MANILA, Philippines – Gabriela Women’s Party, together with at least 70 mothers and children, filed a petition with the Supreme Court, asking it to compel the government to address the dangers posed by the controversial dengue vaccine Dengvaxia.
The petitioners urged the SC to require the Department of Health (DOH) to provide free medicines and hospitalization to vaccinated children when the health issue is found related to the vaccine.
“These free medical services shall continue until it would have been determined and declared by competent and medical and/or scientific experts that the threat/s brought about by the Dengvaxia vaccine have been minimized or eliminated,” the petition stated.
The petitioners also urged the SC to order the DOH, the Department of Education (DepEd), and the Department of the Interior and Local Government (DILG) to publicly disseminate, on a regular basis, the reports involving Dengvaxia and submit them to congressional health committees.
“There are reports that the DOH will provide monetary compensation to those who were inoculated with Dengvaxia. However, petitioners maintain their position that monetary rewards are not enough to compensate for the injury brought to them by this medical scandal,” the petition stated.
“What is important for them is that they be ensured immediate and free medical attention and services in their medical needs that are attributable to the Dengvaxia vaccine,” it added. (READ: What to do if your child received dengue vaccine)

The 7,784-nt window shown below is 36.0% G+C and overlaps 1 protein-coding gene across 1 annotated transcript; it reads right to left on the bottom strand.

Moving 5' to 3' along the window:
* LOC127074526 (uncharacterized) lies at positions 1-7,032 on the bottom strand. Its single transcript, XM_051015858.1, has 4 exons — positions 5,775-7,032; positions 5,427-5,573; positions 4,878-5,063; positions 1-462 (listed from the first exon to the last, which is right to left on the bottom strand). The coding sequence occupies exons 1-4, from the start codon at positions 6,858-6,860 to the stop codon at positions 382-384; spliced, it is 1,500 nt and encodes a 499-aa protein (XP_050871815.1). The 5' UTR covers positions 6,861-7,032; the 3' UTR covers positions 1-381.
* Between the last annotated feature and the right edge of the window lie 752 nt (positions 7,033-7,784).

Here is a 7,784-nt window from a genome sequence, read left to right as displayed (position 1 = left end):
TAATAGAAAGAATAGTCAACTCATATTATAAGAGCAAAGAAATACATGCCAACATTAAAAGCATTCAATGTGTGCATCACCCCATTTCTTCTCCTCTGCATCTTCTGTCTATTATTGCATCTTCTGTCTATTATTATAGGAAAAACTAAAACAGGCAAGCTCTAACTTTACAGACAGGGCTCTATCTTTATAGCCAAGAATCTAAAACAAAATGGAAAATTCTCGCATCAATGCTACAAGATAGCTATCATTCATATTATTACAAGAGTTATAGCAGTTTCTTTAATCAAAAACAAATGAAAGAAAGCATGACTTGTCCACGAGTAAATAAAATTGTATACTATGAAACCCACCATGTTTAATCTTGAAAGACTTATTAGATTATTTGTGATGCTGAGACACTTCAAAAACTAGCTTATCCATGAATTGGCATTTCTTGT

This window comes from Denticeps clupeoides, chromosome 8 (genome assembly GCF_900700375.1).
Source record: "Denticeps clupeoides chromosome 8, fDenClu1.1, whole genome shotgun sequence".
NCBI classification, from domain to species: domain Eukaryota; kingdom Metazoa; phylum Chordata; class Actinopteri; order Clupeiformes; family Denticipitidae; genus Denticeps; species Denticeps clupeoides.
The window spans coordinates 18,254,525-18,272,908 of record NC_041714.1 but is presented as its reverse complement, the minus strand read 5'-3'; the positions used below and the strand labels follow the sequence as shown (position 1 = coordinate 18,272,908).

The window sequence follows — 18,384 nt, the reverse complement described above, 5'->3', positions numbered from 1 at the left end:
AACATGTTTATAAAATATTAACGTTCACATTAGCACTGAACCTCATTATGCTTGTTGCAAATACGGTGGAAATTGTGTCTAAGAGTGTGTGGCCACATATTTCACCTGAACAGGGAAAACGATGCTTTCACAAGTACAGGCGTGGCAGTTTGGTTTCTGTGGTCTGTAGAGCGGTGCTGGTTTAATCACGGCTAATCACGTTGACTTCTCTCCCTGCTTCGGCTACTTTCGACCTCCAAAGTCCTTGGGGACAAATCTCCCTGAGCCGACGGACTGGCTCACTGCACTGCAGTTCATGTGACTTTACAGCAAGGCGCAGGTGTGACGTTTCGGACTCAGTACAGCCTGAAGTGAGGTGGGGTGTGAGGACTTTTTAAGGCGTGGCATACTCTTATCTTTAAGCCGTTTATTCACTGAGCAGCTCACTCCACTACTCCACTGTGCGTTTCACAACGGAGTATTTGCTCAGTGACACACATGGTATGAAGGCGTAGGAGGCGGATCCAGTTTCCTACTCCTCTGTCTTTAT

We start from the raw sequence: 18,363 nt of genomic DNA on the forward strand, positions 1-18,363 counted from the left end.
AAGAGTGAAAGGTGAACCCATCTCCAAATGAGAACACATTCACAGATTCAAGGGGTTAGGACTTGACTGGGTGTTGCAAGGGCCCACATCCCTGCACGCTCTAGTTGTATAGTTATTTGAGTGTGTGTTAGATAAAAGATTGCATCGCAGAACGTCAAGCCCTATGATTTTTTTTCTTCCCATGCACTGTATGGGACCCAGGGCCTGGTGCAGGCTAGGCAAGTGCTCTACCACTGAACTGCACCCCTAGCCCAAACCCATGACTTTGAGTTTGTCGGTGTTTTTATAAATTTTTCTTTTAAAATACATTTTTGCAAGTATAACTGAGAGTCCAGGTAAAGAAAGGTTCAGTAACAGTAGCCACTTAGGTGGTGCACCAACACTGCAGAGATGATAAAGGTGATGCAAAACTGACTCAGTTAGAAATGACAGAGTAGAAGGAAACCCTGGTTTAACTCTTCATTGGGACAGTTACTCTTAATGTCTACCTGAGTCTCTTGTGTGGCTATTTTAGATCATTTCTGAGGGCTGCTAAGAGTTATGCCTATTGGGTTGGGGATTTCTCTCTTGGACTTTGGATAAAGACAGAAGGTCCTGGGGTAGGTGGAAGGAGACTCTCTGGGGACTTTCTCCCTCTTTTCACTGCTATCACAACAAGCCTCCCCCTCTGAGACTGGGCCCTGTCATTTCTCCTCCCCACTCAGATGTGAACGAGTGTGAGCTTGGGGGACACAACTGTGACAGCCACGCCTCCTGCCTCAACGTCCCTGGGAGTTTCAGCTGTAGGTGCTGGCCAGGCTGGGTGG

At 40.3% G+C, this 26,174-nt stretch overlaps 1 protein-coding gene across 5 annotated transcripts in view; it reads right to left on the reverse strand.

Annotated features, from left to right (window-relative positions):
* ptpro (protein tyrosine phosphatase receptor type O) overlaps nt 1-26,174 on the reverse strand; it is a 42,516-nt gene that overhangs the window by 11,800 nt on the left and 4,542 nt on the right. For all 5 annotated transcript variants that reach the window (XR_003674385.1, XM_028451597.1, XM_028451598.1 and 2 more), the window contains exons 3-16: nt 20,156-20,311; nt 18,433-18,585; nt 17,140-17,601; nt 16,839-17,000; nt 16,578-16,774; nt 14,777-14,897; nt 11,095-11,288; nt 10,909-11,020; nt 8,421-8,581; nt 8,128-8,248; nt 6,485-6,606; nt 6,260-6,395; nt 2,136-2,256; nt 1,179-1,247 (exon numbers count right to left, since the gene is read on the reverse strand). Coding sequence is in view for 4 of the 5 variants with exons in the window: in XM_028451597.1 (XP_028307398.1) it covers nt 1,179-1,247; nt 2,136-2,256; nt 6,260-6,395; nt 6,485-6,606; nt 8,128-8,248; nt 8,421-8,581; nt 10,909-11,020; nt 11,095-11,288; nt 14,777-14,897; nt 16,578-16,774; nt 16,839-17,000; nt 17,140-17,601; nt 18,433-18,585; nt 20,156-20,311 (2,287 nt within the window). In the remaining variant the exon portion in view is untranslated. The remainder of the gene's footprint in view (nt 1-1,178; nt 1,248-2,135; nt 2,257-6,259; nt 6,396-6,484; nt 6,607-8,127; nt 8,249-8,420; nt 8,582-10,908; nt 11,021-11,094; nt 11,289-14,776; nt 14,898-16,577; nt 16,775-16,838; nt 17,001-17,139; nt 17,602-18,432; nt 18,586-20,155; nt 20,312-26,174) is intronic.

They also want the DOH to conduct further study and review of the safety and efficacy of Dengvaxia.
The DOH, in coordination with DepEd and DILG, is also urged to create a registry containing all the names of all people vaccinated, including information on whether those persons had been exposed to dengue infection prior to vaccination.
The respondents named in the petition include Health Secretary Francisco Duque III; Education Secretary Leonor Briones; DILG officer-in-charge Catalino Cuy; Lyndon Lee Suy, program director of the DOH-National Center for Disease Prevention and Control; and Food and Drug Administration Director General Nela Charade Puno.
At least 830,000 Filipinos in Metro Manila, Central Luzon, Calabarzon, and Cebu were vaccinated.
The DOH suspended the government’s immunization program following the announcement of Sanofi Pasteur that its vaccine could lead to “severe” dengue if given to a person with no prior infection of the virus.
Camille Elemia is Rappler's lead reporter for media, disinformation, and democracy. She won an ILO award in 2017. She received the prestigious Fulbright-Hubert Humphrey fellowship in 2019, allowing her to further study media and politics in the US. Email email@example.com